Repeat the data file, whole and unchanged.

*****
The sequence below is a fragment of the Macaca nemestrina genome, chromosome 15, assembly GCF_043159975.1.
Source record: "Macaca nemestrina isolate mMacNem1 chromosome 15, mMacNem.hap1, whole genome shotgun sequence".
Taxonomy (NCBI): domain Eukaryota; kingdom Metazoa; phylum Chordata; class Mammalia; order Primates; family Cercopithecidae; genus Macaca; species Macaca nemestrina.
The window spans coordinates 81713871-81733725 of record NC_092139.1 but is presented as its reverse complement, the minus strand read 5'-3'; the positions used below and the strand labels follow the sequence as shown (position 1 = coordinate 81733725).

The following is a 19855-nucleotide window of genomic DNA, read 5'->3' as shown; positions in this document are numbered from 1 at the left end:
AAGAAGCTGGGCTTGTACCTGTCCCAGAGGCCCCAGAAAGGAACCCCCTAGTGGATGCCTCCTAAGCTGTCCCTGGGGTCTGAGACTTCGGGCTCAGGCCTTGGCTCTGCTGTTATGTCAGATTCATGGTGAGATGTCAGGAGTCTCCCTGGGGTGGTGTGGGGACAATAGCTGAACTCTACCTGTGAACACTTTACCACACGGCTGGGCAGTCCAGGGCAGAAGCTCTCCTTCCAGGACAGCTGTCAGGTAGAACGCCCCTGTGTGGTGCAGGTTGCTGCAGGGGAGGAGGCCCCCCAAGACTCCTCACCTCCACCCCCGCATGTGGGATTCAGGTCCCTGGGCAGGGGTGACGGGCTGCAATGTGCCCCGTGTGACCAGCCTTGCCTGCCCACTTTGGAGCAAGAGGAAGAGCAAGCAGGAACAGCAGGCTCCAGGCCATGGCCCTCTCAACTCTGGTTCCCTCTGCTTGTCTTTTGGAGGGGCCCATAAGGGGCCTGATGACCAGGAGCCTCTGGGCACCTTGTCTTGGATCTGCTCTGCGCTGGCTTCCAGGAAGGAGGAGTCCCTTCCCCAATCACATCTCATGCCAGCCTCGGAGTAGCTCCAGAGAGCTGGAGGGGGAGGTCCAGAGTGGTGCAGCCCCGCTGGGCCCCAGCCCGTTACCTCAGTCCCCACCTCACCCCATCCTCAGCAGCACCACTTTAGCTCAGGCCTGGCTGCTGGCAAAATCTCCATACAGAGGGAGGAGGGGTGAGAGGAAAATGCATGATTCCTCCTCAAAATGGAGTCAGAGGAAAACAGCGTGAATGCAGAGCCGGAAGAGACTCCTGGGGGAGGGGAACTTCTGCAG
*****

The sequence below is a fragment of the Macaca nemestrina genome, chromosome 15, assembly GCF_043159975.1.
Source record: "Macaca nemestrina isolate mMacNem1 chromosome 15, mMacNem.hap1, whole genome shotgun sequence".
Taxonomy (NCBI): domain Eukaryota; kingdom Metazoa; phylum Chordata; class Mammalia; order Primates; family Cercopithecidae; genus Macaca; species Macaca nemestrina.
The window spans coordinates 81713871-81733725 of record NC_092139.1 but is presented as its reverse complement, the minus strand read 5'-3'; the positions used below and the strand labels follow the sequence as shown (position 1 = coordinate 81733725).

The following is a 19855-nucleotide window of genomic DNA, read 5'->3' as shown; positions in this document are numbered from 1 at the left end:
AAGAAGCTGGGCTTGTACCTGTCCCAGAGGCCCCAGAAAGGAACCCCCTAGTGGATGCCTCCTAAGCTGTCCCTGGGGTCTGAGACTTCGGGCTCAGGCCTTGGCTCTGCTGTTATGTCAGATTCATGGTGAGATGTCAGGAGTCTCCCTGGGGTGGTGTGGGGACAATAGCTGAACTCTACCTGTGAACACTTTACCACACGGCTGGGCAGTCCAGGGCAGAAGCTCTCCTTCCAGGACAGCTGTCAGGTAGAACGCCCCTGTGTGGTGCAGGTTGCTGCAGGGGAGGAGGCCCCCCAAGACTCCTCACCTCCACCCCCGCATGTGGGATTCAGGTCCCTGGGCAGGGGTGACGGGCTGCAATGTGCCCCGTGTGACCAGCCTTGCCTGCCCACTTTGGAGCAAGAGGAAGAGCAAGCAGGAACAGCAGGCTCCAGGCCATGGCCCTCTCAACTCTGGTTCCCTCTGCTTGTCTTTTGGAGGGGCCCATAAGGGGCCTGATGACCAGGAGCCTCTGGGCACCTTGTCTTGGATCTGCTCTGCGCTGGCTTCCAGGAAGGAGGAGTCCCTTCCCCAATCACATCTCATGCCAGCCTCGGAGTAGCTCCAGAGAGCTGGAGGGGGAGGTCCAGAGTGGTGCAGCCCCGCTGGGCCCCAGCCCGTTACCTCAGTCCCCACCTCACCCCATCCTCAGCAGCACCACTTTAGCTCAGGCCTGGCTGCTGGCAAAATCTCCATACAGAGGGAGGAGGGGTGAGAGGAAAATGCATGATTCCTCCTCAAAATGGAGTCAGAGGAAAACAGCGTGAATGCAGAGCCGGAAGAGACTCCTGGGGGAGGGGAACTTCTGCAG